Being grounded in the familiar does have some benefits though. Major benefits, actually. By 1993, the genre had already seen basically every single heavy hitter you can think of. That means the fighting, pacing, and aforementioned visuals can all be on point. You get to pick one of three fighters, and they each play every so slightly different. I preferred the middle ground of Wade, able to move and deal damage at a decent pace. But there’s also Boris, a muscular totally not Mike Haggar (oh shoot, I did it again!) big guy, and rounding out the group is Kyle, who is the weakest but moves and attacks fastest. It’s subtle how they play comparatively, but I did like the small touches like Kyle not being able to throw the bigger enemies, but Boris being able to do so. It gave each combatant a sense of self, and I liked that. On top of this each of their special moves feels nice to use too: at the expense of a bit of health, you can really clear your front and back with Wade for example. If you’ve played any other well received beat’em ups in the past, you can find a lot of common ground here in Violent Storm.

What doesn’t feel all that nice is the game’s absolute BS boss fights. They’re awesome and varied, which is cool. The cage match wrestler, the living statue narcissist guy, and the “totally not a Ninja Turtles ripoff” Sledge all offer unique fights. But wow do they eat up quarters. They have hit and move patterns just like any other game would, but they hit incredibly hard and in really cheap ways if you don’t know what to look out for. The invulnerability they get when standing isn’t really visually indicated, so a lot of frustration comes when you think you can hit them but get knocked down for a huge chunk of damage instead. If I weren’t playing on free play I would have legit coughed up at least $5 in quarters, assuming each play is 25 cents. Pairing that feeling with the aforementioned sameness and/or lameness the game has with other arcade titles, and I can imagine people might not stay around all that long to play.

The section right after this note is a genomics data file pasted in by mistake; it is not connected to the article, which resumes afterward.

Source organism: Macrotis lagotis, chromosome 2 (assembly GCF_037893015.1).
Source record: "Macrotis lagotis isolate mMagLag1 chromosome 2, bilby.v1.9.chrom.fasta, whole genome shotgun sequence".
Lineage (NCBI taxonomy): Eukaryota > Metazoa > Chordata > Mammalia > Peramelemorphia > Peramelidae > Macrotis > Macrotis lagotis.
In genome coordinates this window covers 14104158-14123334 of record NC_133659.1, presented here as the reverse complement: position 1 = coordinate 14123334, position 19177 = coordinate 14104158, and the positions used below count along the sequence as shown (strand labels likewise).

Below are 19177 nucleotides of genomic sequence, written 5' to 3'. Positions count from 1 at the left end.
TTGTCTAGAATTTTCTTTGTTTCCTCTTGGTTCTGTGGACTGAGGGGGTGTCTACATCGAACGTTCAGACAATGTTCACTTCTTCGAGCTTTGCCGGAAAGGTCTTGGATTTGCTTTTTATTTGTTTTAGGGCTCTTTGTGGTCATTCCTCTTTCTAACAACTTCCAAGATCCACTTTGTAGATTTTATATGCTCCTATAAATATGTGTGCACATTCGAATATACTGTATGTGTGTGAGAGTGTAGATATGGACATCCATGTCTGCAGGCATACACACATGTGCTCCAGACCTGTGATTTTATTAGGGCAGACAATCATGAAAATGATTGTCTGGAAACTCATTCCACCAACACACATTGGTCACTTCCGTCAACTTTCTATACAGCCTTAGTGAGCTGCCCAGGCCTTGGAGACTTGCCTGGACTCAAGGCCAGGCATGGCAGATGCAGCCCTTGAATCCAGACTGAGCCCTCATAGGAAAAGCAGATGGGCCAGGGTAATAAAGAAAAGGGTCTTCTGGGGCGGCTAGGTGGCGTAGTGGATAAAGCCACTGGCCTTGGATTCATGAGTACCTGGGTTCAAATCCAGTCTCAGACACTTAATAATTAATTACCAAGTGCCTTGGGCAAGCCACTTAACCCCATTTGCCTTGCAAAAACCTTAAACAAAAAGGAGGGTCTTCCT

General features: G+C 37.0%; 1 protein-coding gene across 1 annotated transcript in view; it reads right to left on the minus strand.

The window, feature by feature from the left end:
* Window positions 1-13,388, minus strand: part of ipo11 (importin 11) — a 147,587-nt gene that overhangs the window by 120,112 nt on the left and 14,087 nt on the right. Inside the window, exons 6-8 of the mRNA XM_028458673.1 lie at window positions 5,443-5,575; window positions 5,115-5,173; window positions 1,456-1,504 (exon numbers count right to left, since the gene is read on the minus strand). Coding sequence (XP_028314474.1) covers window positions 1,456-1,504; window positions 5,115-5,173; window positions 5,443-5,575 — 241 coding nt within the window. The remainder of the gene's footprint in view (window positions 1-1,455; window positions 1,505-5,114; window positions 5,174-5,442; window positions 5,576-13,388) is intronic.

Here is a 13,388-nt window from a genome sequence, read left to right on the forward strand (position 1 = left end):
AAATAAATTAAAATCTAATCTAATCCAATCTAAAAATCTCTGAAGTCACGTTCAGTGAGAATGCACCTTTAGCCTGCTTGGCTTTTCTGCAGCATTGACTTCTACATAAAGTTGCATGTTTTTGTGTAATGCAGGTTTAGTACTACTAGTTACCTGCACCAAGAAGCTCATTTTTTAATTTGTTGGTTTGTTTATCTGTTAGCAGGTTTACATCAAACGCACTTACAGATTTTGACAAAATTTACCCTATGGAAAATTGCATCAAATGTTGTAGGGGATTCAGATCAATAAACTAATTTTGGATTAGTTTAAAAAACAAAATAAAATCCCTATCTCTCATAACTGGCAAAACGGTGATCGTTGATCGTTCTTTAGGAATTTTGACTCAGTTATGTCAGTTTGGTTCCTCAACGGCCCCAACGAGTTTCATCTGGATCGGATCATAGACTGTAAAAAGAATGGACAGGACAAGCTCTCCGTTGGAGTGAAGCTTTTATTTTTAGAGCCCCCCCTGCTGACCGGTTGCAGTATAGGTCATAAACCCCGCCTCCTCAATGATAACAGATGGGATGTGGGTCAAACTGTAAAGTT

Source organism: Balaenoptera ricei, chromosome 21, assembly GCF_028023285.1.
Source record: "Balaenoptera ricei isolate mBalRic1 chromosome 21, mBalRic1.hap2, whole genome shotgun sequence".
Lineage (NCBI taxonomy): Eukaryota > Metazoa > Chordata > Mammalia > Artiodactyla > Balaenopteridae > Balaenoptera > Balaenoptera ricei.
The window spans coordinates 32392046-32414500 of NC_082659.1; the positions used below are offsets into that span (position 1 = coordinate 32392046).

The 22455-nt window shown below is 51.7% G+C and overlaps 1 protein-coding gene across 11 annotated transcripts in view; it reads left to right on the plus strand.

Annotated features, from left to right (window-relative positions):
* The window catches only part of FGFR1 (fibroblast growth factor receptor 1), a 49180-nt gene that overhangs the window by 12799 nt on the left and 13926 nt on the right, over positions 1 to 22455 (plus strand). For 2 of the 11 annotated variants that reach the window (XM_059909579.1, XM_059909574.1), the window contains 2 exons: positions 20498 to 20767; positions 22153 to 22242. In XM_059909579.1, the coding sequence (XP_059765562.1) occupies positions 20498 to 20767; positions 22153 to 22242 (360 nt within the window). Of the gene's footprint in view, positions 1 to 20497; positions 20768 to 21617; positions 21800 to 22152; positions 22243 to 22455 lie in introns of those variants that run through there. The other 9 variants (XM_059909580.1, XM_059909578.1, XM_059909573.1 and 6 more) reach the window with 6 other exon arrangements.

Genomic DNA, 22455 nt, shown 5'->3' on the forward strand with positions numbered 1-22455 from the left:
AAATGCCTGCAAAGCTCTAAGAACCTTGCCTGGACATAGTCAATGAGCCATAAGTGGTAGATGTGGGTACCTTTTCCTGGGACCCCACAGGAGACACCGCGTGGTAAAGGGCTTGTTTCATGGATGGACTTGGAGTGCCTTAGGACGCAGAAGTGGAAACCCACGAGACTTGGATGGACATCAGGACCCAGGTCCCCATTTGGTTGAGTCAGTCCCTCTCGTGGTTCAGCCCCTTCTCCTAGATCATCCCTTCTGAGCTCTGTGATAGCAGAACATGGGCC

I’ve had to ask quite a lot recently why some of these games have been left in the arcades. With Metamorphic Force I presumed the dying of the arcades meant Konami simply wasn’t investing any more money is those games, and was instead focusing on home console releases instead. The last beat’em up I can think they released for both arcades and home consoles might have been 1992’s SNES release of Turtles in Time. Even at that point I think arcades were faltering, and while Street Fighter 2 would revitalize them for a bit, the damage of home consoles was done. Perhaps that’s why we also didn’t get a port of Violent Storm. Despite it looking so close to a beefed up Super Nintendo game, the game is currently as of this writing still an arcade exclusive gem (though inklings of an Arcade Archives digital release have been rumored for some time).

When a discussion breaks out on the greatest arcade games of all time, especially if it’s a co-op game, at some point someone’s throwing out a Konami beat’em up. I do not think Violent Storm will ever live up to the pedigree set forth by the likes of The Simpson’s or X-Men, but I think if given the chance to be played and seen by more gamers it would at least have a passing comment or two in the conversation. The game is good. Really good, if I’m being honest. But in an era so often left behind and no longer discussed, being good isn’t good enough. If you happen across a Violent Storm cabinet in your ventures into wild arcades, give it a shot: you’ll find a lot to love. And don’t worry: that Teenage Mutant Ninja Turtles cabinet will be waiting for you when you’re done.


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– Jason J